If you were to sue someone, you might hire an attorney to represent you. You, not the attorney, would be named as "Plaintiff". The attorney/law firm you've hired will merely represent you. The attorney will write and file the complaint, file motions, respond to motions filed by the other party, show up in court, etc. In other words, while you are named as the plaintiff, you are paying the attorney to do all the work for you.
That also applies to debt collection lawsuits. The party who is actually suing you is named as "Plaintiff". The attorney who signs the complaint is simply representing his client which is the party named as the plaintiff.
The following is quoted from the American Bar Association's "Model Rules of Professional Conduct".
PREAMBLE: A LAWYER'S RESPONSIBILITIES
 A lawyer, as a member of the legal profession, is a representative of clients, an officer of the legal system and a public citizen having special responsibility for the quality of justice.
 As a representative of clients, a lawyer performs various functions. As advisor, a lawyer provides a client with an informed understanding of the client's legal rights and obligations and explains their practical implications. As advocate, a lawyer zealously asserts the client's position under the rules of the adversary system. As negotiator, a lawyer seeks a result advantageous to the client but consistent with requirements of honest dealings with others. As an evaluator, a lawyer acts by examining a client's legal affairs and reporting about them to the client or to others.
I will summarize the following two rules.
Rule 3.3 Candor Toward The Tribunal
An attorney cannot lie to the court. Intentionally filing a lawsuit with false information, including the identity of the plaintiff, could subject an attorney to disciplinary action in the form of a fine, suspension, or disbarment.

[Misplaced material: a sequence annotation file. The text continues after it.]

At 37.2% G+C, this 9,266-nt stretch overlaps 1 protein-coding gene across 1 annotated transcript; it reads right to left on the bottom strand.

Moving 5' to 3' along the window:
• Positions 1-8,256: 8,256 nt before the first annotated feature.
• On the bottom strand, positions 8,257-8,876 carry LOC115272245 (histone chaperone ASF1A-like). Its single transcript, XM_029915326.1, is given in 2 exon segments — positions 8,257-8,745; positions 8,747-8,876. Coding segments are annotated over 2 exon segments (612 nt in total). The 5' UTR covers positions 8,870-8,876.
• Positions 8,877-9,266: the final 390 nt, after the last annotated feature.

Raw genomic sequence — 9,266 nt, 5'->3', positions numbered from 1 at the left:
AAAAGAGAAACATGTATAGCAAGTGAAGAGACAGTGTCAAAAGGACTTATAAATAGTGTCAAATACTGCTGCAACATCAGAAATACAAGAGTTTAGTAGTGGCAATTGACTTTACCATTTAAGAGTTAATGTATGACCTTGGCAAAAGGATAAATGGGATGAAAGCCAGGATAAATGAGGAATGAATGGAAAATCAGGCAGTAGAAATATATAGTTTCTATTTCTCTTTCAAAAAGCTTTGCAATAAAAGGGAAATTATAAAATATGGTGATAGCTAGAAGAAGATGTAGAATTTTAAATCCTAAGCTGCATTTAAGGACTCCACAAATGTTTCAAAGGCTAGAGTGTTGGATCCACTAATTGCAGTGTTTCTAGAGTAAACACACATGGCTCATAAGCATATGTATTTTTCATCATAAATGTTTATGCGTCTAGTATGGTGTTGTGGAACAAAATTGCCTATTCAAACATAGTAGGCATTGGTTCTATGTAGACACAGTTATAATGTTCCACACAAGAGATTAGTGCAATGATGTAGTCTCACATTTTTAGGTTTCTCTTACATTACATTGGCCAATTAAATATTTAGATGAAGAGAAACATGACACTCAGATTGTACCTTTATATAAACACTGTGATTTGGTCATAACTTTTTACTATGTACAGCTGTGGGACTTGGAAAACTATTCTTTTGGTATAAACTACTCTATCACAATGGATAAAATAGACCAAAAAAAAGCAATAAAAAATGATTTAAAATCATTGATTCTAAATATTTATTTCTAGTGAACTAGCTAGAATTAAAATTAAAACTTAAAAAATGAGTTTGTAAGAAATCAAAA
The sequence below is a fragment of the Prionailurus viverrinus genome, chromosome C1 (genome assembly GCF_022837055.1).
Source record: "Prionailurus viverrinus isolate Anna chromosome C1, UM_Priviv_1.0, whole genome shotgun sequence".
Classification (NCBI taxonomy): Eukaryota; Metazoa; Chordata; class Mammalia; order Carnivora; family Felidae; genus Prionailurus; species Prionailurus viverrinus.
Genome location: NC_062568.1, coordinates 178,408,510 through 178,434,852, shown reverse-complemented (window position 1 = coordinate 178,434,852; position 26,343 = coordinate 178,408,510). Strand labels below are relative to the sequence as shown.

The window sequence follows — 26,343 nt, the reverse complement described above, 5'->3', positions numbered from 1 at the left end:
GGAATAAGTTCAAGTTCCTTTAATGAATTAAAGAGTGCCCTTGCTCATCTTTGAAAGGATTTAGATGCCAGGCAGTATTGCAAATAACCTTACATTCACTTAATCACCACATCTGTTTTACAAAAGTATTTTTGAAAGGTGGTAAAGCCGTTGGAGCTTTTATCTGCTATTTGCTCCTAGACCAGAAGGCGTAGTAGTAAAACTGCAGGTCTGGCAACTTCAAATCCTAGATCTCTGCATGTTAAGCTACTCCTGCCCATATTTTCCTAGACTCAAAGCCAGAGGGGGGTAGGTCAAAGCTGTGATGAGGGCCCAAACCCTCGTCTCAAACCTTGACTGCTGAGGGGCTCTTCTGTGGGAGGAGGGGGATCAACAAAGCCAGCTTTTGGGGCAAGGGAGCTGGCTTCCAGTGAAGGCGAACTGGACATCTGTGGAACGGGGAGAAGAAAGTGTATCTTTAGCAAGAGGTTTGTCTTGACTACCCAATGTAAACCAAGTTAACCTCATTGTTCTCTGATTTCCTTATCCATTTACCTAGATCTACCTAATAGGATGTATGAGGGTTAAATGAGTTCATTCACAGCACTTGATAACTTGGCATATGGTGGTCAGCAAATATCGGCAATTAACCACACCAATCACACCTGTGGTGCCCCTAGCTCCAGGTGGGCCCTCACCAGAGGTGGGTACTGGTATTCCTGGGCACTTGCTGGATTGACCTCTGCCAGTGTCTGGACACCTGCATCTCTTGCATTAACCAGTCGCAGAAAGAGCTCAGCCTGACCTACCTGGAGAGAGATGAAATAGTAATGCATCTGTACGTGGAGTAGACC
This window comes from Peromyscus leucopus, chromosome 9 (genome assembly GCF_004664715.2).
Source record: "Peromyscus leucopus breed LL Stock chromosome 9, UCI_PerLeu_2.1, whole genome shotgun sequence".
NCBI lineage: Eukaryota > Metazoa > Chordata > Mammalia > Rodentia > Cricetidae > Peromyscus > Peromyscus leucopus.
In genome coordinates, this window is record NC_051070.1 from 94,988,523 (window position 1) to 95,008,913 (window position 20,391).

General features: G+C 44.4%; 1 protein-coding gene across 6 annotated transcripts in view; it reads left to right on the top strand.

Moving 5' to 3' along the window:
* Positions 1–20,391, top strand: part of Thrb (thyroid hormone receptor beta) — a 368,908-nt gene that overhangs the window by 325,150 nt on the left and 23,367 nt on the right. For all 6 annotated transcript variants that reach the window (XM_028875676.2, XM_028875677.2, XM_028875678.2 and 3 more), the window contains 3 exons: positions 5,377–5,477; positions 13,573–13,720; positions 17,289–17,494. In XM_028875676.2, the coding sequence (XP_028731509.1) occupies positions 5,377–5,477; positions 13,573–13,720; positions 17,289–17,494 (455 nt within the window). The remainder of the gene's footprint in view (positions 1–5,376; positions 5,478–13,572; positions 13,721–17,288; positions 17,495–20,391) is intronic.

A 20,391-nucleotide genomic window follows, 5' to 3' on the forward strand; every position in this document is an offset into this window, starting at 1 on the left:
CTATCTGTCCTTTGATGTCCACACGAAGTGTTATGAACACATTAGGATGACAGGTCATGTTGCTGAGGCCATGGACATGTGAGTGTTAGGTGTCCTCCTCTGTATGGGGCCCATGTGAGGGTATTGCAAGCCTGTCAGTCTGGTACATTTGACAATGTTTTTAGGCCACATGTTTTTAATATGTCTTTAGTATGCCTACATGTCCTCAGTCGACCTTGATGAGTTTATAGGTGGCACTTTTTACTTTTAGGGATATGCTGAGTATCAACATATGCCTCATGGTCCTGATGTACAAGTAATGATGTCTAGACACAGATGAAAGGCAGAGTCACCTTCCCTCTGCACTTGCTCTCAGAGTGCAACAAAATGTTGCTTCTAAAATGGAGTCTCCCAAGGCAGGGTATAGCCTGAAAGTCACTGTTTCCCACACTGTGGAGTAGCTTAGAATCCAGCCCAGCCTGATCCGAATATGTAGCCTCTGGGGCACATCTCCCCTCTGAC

Rule 3.4: Fairness to Opposing Party & Counsel
An attorney must also be fair to the opposing party. Lying about the identity of the plaintiff would violate Rule 3.4.
The Rules of Professional Conduct can be located on the website of the American Bar Association.
In Capital One Bank (USA) v. Rhoades (Ohio Court of Appeals, 2010), the bank was represented by an attorney with Thomas & Thomas, Attorneys at Law. Here's a comment from the court.
"Rhoades spends a great deal of time alleging and arguing that debt collector, Thomas & Thomas, used false and misleading representations in connection with collecting on this debt. However, Thomas & Thomas is not the plaintiff in this action."
The court recognized that while Thomas & Thomas might be a debt collection law firm, it was not the plaintiff who sued the defendant.
If you have any doubts as to the identity of the plaintiff, PLEASE contact a consumer attorney in your area. If you can't afford to hire an attorney, you can get a consultation for a minimal fee and have some of your questions answered. Your state's bar association be able to provide the name of a consumer attorney in your area. Another source that helps consumers locate attorneys is the National Association of Consumer Advocates.
A Simple Way to Determine If Your Account Has Been Sold to a Debt Buyer
One of the simplest ways to determine if the original creditor still owns your account and has not sold it to a debt buyer is to check your credit report. The following information is based upon a credit card bank that has reported information about your account to credit reporting agencies.
Credit card companies will "charge off" an account three to six months after default if the demanded balance is not paid. "Charge off" is an accounting term. It means that the company is claiming the unpaid balance as a loss. It does NOT mean that the company has sold the account.
The term “charged off” means that the lender has given up on receiving payment on the account and has written it off as loss. They may then transfer or sell the debt to a collection agency.
Notice the above states "MAY then transfer or sell the debt". While the bank may decide to sell a debt after charge-off, it may also decide to retain ownership of the debt.